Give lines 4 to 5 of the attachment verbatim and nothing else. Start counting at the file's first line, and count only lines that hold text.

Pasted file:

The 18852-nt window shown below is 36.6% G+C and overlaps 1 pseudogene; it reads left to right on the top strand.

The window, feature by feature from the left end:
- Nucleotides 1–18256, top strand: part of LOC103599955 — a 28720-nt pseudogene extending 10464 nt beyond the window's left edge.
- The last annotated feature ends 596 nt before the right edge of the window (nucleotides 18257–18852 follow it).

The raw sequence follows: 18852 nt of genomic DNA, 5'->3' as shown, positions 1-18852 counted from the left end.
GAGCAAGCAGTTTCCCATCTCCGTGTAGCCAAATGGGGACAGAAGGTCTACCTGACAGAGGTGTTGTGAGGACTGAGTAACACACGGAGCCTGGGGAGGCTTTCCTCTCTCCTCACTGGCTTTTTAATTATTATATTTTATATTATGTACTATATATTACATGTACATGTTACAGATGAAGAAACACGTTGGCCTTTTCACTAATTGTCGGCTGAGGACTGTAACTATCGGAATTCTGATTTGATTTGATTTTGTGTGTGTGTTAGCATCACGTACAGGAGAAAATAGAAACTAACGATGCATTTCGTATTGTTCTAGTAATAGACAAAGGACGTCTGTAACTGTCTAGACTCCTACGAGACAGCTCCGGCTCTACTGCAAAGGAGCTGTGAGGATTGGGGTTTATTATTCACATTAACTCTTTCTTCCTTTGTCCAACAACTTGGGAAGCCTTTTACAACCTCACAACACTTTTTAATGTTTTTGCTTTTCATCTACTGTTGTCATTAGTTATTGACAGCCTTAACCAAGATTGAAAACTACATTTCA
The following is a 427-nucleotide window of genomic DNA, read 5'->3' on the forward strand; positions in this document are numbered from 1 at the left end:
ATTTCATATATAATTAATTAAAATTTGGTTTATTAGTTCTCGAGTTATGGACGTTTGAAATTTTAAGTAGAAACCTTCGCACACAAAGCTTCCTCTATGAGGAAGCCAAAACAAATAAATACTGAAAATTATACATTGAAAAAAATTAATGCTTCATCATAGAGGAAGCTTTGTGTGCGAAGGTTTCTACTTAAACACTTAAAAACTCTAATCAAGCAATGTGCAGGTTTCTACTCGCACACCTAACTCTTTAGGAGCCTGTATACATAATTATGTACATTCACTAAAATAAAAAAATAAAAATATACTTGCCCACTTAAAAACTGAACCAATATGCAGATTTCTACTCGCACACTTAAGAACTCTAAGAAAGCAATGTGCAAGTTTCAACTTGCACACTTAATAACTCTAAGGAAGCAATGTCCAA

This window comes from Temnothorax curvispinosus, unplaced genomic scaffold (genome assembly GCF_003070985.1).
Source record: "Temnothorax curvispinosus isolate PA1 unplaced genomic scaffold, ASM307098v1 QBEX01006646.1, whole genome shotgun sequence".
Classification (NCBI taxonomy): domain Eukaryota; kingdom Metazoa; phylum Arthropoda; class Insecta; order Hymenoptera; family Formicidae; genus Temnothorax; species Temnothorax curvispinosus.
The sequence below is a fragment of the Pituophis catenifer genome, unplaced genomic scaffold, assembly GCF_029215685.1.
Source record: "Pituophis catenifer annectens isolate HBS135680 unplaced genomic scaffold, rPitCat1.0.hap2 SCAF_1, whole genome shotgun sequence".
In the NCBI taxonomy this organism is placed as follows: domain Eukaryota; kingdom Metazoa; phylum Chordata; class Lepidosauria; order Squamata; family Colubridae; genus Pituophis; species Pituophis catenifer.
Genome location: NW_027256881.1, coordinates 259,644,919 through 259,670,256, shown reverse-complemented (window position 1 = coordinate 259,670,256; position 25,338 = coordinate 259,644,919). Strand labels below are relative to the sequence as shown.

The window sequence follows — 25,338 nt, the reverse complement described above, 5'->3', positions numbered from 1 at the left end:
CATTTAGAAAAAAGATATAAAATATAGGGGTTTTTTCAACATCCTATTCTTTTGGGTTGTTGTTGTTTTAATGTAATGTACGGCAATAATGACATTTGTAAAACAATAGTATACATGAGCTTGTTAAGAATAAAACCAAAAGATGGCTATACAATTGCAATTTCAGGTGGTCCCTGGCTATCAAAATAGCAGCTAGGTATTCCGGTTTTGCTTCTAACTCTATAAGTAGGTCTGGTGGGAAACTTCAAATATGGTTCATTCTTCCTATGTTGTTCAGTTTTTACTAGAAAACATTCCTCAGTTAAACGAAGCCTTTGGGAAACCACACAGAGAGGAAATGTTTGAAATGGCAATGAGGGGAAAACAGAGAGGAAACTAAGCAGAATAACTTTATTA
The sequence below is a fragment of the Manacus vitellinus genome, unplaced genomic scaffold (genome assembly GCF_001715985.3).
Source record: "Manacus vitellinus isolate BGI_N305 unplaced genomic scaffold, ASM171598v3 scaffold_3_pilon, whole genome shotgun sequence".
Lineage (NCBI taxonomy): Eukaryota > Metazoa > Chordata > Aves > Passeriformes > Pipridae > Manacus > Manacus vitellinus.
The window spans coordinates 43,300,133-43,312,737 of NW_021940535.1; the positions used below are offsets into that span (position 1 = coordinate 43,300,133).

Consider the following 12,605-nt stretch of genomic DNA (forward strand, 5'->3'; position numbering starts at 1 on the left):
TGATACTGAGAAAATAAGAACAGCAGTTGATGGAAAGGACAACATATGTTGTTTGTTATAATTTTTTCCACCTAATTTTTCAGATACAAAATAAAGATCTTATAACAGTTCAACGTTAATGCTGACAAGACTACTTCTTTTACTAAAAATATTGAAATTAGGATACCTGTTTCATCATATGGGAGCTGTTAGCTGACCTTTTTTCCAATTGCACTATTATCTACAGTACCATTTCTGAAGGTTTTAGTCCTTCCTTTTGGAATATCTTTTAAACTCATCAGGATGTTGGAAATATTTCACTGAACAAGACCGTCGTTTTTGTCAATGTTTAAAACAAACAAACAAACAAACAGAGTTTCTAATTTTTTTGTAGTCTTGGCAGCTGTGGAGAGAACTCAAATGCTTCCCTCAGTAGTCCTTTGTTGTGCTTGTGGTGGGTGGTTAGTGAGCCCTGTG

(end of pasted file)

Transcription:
- The last annotated feature ends 596 nt before the right edge of the window (nucleotides 18257–18852 follow it).

The raw sequence follows: 18852 nt of genomic DNA, 5'->3' as shown, positions 1-18852 counted from the left end.